It is a general object of this invention to provide a structure and method of manufacturing the same which overcomes the disadvantages and problems outlined above. Another object is to provide a novel packaging device for parenteral tubing sets, particularly blood collection sets. Still another object is to provide a pack, aging device for parenteral tubing sets which permits orderly positioning of the set in a substantially immobile position, so as to avoid entanglement and possible constriction during packaging and handling, yet which makes the set readily available for use when needed. Yet another object is to provide a packaging device for parenteral tubing sets that serves both as a carton divider and as a mounting plaque.

Still further object is to provide a novel packaging device for parenteral tubing sets which permits ready visual ascertainment at all times of the number of sets Patented Jan. 2er, rsa1 ICC so packaged but which maintains the sets in a substantially immobile position yet readily available for immediate use. Other objects and advantages, both specic and general, can be seen as this specification proceeds.

This invention will be explained in conjunction with the accompanying drawings, in which- Figure l is a top plan View, partially in section, of a large carton housing a number of parenteral tubing sets in accordance with the teachings of this invention;

Fig. 2 is an elevational view of a divider-mounting plaque removed from the carton shown in Fig. l and shown suspended from 'a wall or other vertical surface, with certain of the parenteral tubing sets supported thereon for immediate use;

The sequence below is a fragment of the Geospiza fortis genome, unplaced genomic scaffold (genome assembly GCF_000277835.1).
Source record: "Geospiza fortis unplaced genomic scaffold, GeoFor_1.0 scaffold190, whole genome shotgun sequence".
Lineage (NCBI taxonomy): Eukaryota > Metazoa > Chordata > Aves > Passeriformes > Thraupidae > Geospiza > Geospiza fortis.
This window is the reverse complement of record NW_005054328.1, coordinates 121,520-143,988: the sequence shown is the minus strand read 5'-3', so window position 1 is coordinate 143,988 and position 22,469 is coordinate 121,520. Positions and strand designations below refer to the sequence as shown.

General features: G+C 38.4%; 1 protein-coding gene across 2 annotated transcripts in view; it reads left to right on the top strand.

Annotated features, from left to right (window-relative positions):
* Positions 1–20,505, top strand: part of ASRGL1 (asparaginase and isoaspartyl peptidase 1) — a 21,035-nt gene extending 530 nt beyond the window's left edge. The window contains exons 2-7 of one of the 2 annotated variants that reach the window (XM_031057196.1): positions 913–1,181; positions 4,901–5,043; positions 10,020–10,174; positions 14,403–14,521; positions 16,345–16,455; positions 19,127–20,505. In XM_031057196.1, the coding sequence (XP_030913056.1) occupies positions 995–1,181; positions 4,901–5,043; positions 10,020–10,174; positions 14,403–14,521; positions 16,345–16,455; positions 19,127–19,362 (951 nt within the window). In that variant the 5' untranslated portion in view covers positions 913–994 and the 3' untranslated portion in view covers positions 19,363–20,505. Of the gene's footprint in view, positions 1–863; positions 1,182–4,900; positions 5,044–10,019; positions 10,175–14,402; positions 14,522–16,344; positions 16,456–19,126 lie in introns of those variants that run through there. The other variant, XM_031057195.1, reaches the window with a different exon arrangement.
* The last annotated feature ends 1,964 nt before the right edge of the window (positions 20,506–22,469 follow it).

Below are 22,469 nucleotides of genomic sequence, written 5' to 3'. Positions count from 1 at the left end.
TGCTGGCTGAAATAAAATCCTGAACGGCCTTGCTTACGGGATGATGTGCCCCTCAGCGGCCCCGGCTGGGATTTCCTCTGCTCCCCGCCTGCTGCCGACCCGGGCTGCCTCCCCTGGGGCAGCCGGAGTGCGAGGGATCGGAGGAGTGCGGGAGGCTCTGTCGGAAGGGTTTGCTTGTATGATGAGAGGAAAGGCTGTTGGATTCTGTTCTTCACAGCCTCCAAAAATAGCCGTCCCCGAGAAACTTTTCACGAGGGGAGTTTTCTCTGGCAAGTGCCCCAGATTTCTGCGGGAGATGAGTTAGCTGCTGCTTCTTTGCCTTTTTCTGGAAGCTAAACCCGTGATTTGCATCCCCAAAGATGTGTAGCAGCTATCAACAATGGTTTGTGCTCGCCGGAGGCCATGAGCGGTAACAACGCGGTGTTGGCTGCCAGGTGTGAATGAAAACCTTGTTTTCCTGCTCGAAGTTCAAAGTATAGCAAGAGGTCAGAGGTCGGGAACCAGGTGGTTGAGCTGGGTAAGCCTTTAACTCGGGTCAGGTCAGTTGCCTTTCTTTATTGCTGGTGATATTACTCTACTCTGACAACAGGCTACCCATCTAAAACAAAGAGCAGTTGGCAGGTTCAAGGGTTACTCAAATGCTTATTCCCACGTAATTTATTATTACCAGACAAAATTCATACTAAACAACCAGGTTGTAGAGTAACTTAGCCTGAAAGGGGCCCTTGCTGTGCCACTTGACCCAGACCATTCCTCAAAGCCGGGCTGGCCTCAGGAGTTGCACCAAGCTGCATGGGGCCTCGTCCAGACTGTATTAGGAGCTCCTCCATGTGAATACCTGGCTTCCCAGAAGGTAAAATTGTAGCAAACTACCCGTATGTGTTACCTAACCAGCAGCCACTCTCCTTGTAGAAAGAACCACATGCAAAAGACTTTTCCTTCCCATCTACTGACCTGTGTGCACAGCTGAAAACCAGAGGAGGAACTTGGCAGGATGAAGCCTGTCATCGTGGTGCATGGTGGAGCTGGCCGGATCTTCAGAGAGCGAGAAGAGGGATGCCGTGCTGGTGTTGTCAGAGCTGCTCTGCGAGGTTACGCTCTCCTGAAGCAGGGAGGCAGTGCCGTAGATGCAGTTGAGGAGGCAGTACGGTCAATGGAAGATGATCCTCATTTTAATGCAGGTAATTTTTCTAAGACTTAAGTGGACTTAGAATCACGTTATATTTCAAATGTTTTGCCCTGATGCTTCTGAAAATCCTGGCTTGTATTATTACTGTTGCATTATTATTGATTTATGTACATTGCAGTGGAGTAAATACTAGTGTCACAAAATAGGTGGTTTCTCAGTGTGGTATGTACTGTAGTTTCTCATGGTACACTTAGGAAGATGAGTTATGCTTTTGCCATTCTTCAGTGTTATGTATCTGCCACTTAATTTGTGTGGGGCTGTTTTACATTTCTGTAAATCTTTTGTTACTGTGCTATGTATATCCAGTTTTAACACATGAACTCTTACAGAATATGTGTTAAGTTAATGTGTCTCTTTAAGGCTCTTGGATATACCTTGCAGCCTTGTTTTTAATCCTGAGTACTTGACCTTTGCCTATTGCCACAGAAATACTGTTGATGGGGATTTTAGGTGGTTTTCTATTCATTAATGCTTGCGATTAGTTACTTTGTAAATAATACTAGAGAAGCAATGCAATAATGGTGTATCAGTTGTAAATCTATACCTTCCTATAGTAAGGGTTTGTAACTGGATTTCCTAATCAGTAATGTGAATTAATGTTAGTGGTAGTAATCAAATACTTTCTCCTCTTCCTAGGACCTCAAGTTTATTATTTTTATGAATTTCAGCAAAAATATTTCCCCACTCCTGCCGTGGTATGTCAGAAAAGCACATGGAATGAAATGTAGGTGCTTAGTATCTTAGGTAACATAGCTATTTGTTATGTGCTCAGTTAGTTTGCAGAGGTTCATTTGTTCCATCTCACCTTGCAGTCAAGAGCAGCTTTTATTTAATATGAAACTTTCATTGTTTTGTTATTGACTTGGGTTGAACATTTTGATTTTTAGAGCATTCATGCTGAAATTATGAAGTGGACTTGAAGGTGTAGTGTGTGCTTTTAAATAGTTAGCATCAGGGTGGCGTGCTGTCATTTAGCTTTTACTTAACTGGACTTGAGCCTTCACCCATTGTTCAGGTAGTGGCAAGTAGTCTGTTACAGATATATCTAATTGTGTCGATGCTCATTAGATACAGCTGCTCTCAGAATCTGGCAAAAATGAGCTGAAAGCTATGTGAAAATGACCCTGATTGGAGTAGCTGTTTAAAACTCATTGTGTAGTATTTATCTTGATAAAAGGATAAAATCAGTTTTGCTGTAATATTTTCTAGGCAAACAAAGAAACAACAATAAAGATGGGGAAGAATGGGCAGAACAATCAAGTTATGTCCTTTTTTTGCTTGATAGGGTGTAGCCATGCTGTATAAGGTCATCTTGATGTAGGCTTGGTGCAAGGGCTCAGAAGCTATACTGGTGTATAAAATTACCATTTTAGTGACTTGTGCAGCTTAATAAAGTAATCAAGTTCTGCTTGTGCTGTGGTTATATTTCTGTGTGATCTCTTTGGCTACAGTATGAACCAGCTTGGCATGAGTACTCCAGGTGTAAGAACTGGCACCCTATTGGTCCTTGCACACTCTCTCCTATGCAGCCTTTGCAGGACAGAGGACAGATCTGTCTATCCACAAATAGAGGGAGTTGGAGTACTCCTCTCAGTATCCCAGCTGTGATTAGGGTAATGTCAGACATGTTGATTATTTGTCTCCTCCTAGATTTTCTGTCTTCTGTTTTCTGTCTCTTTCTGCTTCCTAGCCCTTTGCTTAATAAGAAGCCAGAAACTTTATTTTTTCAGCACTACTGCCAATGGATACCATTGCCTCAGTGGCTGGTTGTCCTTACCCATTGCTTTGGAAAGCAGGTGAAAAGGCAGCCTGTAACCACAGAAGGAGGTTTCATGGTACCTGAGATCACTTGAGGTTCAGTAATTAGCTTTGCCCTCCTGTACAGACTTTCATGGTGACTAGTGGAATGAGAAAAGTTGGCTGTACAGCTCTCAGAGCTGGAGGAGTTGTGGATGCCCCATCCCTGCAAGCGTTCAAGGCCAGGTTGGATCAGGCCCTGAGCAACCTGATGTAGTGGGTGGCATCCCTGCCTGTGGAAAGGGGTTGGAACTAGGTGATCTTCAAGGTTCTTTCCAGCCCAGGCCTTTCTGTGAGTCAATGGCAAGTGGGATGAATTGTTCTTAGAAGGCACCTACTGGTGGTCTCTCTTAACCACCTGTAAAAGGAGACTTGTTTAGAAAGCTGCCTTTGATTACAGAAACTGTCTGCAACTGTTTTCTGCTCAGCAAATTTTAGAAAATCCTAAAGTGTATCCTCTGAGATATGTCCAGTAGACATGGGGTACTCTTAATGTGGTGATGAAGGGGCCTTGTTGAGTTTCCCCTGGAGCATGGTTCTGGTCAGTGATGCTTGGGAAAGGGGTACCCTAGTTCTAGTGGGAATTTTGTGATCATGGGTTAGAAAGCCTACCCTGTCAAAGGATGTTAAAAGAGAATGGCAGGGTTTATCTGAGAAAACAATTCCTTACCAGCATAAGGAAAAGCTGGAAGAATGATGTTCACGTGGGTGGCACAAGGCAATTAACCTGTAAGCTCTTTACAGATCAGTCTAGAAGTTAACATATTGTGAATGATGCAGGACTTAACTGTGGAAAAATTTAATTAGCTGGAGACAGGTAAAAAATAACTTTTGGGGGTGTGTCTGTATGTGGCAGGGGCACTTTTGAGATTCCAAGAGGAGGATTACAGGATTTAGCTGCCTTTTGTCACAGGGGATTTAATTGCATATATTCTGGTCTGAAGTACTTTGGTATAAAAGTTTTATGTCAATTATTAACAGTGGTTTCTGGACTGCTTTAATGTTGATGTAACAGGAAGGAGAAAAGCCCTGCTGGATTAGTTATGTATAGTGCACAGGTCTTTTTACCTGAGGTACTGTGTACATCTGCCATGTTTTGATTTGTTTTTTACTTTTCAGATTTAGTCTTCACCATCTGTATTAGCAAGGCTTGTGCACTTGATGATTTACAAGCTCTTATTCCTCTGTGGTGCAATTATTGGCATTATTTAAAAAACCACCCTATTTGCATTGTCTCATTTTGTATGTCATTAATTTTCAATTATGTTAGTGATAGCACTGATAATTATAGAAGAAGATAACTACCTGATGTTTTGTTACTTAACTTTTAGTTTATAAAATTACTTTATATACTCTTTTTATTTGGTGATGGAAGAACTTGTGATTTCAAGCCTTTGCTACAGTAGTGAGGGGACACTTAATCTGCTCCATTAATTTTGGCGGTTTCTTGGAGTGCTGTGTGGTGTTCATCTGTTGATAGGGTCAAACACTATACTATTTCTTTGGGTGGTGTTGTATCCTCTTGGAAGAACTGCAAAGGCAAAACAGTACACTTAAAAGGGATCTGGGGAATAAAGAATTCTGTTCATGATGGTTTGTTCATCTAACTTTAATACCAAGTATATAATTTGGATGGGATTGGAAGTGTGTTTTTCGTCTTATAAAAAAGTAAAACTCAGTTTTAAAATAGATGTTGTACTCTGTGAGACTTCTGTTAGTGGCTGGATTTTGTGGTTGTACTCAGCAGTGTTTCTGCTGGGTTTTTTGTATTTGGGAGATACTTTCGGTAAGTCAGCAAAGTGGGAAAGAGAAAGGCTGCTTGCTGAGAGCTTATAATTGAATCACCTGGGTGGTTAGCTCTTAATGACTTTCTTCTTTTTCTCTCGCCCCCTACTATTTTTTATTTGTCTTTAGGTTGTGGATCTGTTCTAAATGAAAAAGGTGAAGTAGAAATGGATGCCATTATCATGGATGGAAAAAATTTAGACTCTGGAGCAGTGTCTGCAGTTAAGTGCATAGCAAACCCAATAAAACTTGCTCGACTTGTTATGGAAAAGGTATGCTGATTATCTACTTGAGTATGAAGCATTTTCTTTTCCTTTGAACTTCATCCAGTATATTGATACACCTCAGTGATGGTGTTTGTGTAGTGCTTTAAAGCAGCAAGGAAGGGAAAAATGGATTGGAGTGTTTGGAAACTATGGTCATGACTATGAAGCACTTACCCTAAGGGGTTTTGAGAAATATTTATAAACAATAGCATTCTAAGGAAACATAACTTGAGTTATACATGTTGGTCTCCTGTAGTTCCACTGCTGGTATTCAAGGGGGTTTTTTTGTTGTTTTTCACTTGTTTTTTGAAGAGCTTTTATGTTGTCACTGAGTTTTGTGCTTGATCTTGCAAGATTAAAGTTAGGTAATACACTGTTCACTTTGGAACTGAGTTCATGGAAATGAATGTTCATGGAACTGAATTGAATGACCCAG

Fig. 3 is an enlarged longitudinal sectional view of the structure shown in Fig. 2;

Fig. 4 is an enlarged end view of the structure shown in Fig. 2; and

Fig. 5 is a developed elevational view of the structure shown in Fig. 2.

In the illustration given, the numeral 10 in Fig. 1 designates an outer paperboard carton which is shown in cross section. Such a carton may conveniently take the form of a corrugated paperboard box of generally rectangular conliguration and which is equipped with openable top flaps. Such cartons or boxes are in wide use, not only in the field of packaging parenteral tubing sets, but in virtually every other packaging environment, so that further description of the carton is believed unnecessary. Positioned within carton 10 is a mounting member generally designated 11 and which serves to mount and support a plurality of parenteral tubing sets 12. f

Since the overall height of member 11, even when equipped with sets 12, is relatively small in comparison with the height of the usual cartons 10, a number of members 11 can be positioned within each carton 10 and in superimposed relation. Each member is of a generally rectangular shape, and conforms to the interior of carton 10 but has its dimensions so arranged as to permit ready removal thereof from carton 10.